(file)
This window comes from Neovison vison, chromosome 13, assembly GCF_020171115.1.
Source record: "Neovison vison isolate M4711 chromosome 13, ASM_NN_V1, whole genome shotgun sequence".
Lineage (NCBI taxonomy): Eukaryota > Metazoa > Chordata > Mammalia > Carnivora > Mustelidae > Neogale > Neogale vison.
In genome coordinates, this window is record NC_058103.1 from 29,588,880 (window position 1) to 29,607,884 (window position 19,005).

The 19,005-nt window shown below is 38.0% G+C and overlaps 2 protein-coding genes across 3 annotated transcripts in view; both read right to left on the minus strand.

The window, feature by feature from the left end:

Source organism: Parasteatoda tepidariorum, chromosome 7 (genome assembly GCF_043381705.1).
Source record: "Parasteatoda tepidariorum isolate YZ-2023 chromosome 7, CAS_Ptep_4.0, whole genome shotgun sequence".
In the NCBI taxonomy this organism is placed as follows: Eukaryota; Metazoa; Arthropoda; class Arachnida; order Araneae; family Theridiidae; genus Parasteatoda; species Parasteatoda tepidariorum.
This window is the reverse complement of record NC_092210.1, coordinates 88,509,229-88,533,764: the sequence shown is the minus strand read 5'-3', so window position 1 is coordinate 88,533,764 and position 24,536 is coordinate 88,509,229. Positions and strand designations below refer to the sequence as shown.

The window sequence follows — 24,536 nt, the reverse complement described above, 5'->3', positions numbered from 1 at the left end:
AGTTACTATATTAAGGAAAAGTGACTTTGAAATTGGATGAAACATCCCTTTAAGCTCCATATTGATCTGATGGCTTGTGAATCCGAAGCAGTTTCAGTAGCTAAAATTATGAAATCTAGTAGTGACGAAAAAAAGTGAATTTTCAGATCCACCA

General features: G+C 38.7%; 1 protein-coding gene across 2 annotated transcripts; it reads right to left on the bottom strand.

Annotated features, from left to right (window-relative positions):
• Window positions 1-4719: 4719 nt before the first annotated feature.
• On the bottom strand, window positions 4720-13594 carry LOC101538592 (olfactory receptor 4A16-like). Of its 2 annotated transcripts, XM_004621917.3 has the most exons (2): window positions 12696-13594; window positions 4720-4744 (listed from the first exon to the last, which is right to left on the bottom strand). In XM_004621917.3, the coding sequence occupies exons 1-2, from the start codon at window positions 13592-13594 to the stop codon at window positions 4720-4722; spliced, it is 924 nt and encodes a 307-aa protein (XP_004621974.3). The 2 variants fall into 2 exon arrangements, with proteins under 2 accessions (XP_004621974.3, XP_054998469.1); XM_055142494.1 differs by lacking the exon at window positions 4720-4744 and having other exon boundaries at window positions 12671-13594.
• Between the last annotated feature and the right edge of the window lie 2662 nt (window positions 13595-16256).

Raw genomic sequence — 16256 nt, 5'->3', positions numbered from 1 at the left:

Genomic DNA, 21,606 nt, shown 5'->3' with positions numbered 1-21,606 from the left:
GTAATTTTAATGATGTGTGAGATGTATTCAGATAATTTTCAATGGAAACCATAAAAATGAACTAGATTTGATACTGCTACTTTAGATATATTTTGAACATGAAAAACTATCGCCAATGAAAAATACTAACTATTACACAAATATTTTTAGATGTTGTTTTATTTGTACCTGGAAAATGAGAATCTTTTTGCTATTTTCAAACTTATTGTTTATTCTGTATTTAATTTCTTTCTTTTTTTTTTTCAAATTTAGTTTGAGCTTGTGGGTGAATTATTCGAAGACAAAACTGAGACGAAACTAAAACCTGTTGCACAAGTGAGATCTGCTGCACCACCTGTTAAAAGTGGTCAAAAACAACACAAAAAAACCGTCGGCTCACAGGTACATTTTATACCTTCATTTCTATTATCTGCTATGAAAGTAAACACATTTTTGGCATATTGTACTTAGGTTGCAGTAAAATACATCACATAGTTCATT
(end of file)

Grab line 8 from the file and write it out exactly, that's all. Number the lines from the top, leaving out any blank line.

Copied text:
Source record: "Parasteatoda tepidariorum isolate YZ-2023 chromosome 7, CAS_Ptep_4.0, whole genome shotgun sequence".